By Susan Calonge
Where do we find The Basics of Language?
To uncover how language has evolved, we look to the past and get back to basics. How far back? Victorian England? Quaint. Keep going. Biblical days? Not far enough. The Dawn of Civilization? Yes! Simply put, “The Basics” is language. It is our communication with one another and what separates us from the rest of the animal kingdom. Language is the communication of ideas. It’s speaking, listening, learning, and teaching, face to face.
How do you get The Basics?
You start by listening, then repeating, then speaking — sometimes with errors. When someone corrects you, you learn. Then you listen more, you speak more, and then you teach language to another. It’s important to be interactive.
“…talk WITH your infants and toddlers, not AT or simply AROUND them. We need to be holding conversations with babies – back and forth, responsive exchanges in which we leave pauses and listen and respond meaningfully to their communications (verbal and nonverbal), ” says Mary Benson McMullen, contributing author of Developmental Appropriate Practices: Focus on Infants and Toddlers, during a National Association for the Education of Young Children (NAEYC) online chat.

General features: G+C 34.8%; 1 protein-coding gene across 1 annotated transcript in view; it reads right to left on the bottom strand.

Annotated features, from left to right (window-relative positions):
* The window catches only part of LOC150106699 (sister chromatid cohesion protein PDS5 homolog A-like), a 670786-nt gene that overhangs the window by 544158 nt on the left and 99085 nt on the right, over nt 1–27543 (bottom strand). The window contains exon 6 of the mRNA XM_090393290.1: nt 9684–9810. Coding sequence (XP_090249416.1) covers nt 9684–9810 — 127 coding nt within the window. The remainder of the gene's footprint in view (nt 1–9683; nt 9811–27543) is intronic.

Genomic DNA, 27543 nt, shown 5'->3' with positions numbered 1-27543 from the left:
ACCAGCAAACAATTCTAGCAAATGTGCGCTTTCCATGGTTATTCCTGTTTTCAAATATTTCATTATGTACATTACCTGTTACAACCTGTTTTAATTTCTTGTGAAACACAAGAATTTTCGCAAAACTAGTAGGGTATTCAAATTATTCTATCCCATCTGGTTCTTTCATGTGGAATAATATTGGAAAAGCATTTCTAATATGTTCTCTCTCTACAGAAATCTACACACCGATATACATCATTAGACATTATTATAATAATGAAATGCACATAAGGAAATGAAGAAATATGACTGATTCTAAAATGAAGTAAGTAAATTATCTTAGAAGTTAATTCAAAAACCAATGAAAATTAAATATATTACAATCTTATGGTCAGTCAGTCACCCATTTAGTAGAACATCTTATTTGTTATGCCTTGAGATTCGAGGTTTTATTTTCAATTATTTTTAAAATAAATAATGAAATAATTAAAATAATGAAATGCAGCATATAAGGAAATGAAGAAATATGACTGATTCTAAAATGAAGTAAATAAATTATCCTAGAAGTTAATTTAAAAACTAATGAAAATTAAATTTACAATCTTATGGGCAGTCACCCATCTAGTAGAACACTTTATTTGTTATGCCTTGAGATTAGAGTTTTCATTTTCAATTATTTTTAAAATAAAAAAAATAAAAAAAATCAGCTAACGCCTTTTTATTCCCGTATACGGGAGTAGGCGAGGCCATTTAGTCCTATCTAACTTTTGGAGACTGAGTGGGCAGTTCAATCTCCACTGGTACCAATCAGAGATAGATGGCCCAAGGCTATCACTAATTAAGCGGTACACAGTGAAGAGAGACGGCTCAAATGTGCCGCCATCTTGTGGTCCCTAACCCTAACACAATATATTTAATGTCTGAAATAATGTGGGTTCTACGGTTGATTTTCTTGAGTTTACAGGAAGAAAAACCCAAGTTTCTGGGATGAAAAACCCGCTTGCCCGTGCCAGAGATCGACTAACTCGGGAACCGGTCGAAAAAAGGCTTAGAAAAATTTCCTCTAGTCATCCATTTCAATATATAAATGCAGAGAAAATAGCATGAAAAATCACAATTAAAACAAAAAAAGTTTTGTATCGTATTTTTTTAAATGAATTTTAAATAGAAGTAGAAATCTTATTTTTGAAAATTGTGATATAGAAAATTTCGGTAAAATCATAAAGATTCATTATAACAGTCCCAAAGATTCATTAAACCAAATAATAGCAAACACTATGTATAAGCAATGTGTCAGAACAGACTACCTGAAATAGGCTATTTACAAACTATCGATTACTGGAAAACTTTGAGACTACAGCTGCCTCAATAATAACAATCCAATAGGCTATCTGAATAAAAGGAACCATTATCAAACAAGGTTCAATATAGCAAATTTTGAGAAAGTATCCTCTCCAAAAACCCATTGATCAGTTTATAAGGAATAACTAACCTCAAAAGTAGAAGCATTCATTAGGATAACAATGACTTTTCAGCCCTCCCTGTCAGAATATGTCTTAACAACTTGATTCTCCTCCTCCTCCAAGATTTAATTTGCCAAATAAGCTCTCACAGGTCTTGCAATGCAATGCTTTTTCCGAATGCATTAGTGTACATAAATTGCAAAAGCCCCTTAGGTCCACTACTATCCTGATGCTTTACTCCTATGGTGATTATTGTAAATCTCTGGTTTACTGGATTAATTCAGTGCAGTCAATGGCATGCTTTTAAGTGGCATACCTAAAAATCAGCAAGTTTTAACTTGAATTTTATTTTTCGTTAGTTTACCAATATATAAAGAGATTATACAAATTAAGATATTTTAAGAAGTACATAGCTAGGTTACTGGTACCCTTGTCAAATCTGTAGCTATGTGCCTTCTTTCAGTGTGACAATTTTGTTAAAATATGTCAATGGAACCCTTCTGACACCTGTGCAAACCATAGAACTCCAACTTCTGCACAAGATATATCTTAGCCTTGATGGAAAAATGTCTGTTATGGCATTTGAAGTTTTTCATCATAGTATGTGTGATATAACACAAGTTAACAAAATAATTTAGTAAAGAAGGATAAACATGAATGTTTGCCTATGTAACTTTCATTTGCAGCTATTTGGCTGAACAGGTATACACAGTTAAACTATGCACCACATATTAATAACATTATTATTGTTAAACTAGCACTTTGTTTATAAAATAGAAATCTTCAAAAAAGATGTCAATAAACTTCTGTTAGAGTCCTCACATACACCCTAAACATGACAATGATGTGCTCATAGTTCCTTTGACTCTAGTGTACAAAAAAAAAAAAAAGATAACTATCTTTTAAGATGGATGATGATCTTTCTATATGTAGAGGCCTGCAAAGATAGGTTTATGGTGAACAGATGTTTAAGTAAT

When should you learn The Basics?
Birth to age 5 is the critical time. According to Tanya Christ and X. Christine Wang, authors of the Young Children article What the Research Tells Us About Vocabulary Instruction in Early Childhood, “It is important for children to develop knowledge of words’ meanings from a young age because vocabulary development has an impact on their reading comprehension and academic success as they get older (Chall, Jacobs, & Baldwin 1990). Young children are amazing word learners. During the preschool years, they quickly acquire extensive vocabularies (Carey 1978).
Researchers have concluded that between the ages of 12 months and 18 years, children learn on average 10 words a day if they hear lots of new words used in their environment (Bloom 2002).… Young children need to be exposed to new vocabulary to acquire word knowledge, and exposure in different contexts supports their acquisition of nuanced understandings of words’ meanings (e.g., McKeown 1985). It is important to note that children learn words that represent familiar concepts through … media; however, they do not tend to learn the meanings of words representing unfamiliar concepts (Dockrell, Braisby, & Best 2007) unless teachers pair direct instruction with viewing activities (Neuman, Dwyer, & Neuman 2008).”
Take every opportunity to give your child The Basics.
Susan Calonge is a proud mother of 3 and was an early childhood educator for 11 years. She is author of Tantrum Tamers: ideas to redirect behavior through conversation and games as an alternative to electronic devices.
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